– Only breast milk or formula for babies: Infants under 12 months of age are at risk for microscopic bleeding in the intestines if they are started on cow milk too soon. This bleeding can cause anemia. More commonly, cow milk causes constipation and results in a very irritable little one. What about almond, soy, and rice “milk?” Have you ever noticed that these products carry a warning that states, “Not intended as an infant formula?” Almond, rice and soy milk do not offer the nearly-complete nutrition offered by breast milk and formula. I once cared for an infant who was admitted to the hospital with rickets after she was fed almond as a natural alternative to formula. As always, remember that breast is best for babies. Do you have the breastfeeding blues? Are you struggling with breastfeeding? Consider supplementing by syringe feeding.
– Almond milk isn’t a great alternative: Almond gets an A+ on taste and makes fabulous non-dairy ice “cream,” but it isn’t a great source of protein, calcium and vitamin D. Although commercial almond milk is usually fortified with calcium and vitamin D to match the calcium and vitamin D content of dairy milk, the American Academy of Pediatrics warns that people absorb the nutrients in milk and milk products better than they do those in plant-based milks.
– The science is unclear on soy milk: Soy milk is a protein-rich white drink made from the soy bean, and it is usually fortified to have nutritional content similar to cow milk. But the internet is full of theories that suggest that the phytoestrogens—plant estrogens–in soy milk increase cancer risk. Still others claim that drinking soy milk during childhood reduces lifetime cancer risk. I haven’t been able to find any sound published research that supports either side of this debate. But soymilk is still a plant-based milk and hence has the same nutrient absorption problems as almond milk.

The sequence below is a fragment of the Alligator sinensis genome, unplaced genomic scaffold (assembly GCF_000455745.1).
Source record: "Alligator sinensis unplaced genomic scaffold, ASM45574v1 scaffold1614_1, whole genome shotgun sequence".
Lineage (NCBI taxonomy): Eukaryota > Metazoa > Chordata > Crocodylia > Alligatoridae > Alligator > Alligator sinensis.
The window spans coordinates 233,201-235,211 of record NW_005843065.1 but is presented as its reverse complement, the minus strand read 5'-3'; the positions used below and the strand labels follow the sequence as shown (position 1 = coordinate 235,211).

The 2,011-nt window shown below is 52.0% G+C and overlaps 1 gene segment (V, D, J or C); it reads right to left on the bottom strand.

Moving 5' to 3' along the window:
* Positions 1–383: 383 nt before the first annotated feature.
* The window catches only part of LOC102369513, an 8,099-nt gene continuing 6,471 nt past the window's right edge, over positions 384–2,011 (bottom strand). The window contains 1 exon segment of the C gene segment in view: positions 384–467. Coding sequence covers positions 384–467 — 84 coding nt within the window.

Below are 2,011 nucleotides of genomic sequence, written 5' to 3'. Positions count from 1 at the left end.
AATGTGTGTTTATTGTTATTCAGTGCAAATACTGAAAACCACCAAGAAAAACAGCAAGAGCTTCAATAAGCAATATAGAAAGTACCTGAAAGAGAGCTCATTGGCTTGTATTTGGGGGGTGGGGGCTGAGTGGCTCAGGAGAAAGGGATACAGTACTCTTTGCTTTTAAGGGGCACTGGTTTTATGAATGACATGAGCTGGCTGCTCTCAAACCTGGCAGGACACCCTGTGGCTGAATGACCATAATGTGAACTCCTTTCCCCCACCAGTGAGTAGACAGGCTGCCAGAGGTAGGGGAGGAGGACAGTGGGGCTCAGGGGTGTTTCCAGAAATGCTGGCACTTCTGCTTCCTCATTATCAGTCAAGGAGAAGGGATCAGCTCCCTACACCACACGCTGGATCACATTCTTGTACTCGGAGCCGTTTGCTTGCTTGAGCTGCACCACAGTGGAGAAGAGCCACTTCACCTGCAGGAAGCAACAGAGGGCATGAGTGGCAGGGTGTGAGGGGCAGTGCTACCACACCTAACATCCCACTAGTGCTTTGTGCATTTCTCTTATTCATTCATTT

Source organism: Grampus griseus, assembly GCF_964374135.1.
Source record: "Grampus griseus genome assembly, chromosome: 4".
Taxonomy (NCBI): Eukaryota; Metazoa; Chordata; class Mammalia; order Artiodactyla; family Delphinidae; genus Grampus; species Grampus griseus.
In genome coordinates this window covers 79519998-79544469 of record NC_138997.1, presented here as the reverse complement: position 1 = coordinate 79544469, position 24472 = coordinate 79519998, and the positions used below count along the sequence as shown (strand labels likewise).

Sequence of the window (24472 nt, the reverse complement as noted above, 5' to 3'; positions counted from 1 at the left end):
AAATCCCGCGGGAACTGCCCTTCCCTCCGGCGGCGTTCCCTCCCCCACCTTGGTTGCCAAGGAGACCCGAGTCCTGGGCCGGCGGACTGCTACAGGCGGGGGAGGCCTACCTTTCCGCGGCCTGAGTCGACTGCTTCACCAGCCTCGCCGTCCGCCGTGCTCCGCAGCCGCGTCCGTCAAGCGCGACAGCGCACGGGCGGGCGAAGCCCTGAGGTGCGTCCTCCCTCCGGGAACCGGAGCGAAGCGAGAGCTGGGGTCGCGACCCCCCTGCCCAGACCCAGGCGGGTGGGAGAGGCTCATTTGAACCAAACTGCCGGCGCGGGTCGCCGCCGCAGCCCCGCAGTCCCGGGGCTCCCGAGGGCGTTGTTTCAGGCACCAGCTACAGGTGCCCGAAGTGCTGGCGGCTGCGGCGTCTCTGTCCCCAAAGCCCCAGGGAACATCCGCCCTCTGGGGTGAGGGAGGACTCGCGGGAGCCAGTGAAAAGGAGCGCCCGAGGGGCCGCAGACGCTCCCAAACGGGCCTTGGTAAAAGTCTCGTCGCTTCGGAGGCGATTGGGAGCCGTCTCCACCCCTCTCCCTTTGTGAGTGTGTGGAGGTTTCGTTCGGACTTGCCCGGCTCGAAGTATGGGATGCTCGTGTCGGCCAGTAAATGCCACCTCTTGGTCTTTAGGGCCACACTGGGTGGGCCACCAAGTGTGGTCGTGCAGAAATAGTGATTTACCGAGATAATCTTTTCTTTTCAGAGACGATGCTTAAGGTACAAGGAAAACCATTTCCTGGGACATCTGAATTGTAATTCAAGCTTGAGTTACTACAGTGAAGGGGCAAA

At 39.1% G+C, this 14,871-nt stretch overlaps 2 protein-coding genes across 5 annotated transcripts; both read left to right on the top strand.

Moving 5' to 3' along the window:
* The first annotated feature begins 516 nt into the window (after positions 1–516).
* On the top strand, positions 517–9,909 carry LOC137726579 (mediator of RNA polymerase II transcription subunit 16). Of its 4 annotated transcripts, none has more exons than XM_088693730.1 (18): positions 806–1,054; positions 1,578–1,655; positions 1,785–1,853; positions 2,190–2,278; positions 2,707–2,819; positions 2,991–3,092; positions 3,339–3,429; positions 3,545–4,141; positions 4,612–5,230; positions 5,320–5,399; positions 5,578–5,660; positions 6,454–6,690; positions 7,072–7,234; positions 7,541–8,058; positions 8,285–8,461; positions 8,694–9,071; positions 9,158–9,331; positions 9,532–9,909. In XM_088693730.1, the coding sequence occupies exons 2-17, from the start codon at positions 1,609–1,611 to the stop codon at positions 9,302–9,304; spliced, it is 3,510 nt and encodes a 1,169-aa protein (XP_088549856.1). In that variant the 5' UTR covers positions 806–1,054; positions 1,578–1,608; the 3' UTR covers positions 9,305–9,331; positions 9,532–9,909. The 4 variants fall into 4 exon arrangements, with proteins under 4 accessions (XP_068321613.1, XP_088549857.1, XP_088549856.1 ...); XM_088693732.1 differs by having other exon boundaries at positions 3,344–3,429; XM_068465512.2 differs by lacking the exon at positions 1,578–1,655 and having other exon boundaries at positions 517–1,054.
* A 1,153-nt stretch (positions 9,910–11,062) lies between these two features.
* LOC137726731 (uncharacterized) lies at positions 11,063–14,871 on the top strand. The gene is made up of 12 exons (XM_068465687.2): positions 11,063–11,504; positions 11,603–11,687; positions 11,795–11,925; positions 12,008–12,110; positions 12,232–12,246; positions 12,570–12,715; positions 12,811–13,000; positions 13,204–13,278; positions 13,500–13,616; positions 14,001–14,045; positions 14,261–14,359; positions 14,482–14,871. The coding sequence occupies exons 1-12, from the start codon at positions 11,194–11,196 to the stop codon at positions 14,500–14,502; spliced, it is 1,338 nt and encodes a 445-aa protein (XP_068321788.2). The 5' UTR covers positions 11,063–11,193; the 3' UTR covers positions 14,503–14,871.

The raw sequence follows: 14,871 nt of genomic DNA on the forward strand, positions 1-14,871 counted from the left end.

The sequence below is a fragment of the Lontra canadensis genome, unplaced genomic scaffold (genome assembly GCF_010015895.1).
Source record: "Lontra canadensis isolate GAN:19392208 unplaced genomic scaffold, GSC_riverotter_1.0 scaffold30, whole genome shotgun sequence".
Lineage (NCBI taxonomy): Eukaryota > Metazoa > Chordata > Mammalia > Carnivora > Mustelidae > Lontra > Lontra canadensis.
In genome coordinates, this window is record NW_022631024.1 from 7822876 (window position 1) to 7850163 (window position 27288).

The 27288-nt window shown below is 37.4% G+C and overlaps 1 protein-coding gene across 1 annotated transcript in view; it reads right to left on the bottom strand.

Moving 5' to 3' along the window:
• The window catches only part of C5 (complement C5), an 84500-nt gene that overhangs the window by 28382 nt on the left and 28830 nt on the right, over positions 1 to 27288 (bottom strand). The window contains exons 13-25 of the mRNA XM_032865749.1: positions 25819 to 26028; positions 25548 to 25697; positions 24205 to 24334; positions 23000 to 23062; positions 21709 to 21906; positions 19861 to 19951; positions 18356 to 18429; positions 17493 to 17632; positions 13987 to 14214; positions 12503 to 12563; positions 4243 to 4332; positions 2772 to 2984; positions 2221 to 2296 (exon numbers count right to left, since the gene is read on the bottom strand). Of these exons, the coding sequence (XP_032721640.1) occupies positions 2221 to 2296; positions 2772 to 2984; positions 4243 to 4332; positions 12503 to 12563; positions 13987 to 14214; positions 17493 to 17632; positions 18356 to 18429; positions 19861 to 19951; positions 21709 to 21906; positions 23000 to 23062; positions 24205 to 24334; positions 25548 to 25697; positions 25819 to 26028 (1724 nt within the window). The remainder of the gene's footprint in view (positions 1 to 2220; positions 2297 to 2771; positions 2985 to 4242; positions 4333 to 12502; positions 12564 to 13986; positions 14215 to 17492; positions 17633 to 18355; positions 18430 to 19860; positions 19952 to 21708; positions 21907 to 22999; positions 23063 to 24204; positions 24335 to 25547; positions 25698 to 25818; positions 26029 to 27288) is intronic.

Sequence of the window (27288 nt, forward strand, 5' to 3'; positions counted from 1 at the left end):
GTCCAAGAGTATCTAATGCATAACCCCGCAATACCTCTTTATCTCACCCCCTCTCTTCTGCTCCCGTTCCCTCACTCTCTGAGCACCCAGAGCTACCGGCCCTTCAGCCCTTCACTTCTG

– Forget the rice milk: Rice milk has recently been shown to have such high levels of arsenic that it is not recommended for children under five years of age. It also has very little protein. My third child is allergic to milk and soy, and so after he was weaned from breast milk we gave him rice milk about twice a day. So I was horrified to read this research. Being a good mom is not about being perfect, it’s about trying your best to do what’s right.
– Raw milk isn’t safe for babies and pregnant moms: Raw milk, or unpasteurized milk, makes tasty cheese and yogurts, but it can contain harmful bacteria. The CDC reported that unpasteurized milk is 150 times more likely to cause food borne illness and results in 13 times more hospitalizations than illnesses involving pasteurized dairy products. Anyone can become ill from the bacteria found in raw milk, such as Listeria. But pregnant women and infants are especially prone to the serious ramifications of Listeria infection.
– You don’t HAVE to drink milk: Are you vegan? Or perhaps you subscribe to the philosophy that cow milk is intended for baby cows. Or maybe you are still worried about hormones, bacteria, or pesticides in cow milk. In any case, you and your kids don’t have to drink milk. There are many other great sources of protein, calcium, and vitamin D. Sometimes it’s just hard to get kids to eat leafy green vegetables and fish.
If you do choose to reduce the amount of milk in your family’s diet, consider what they will drink instead. Try to increase water, and limit high-sugar drinks such as soda, sports drinks and juice.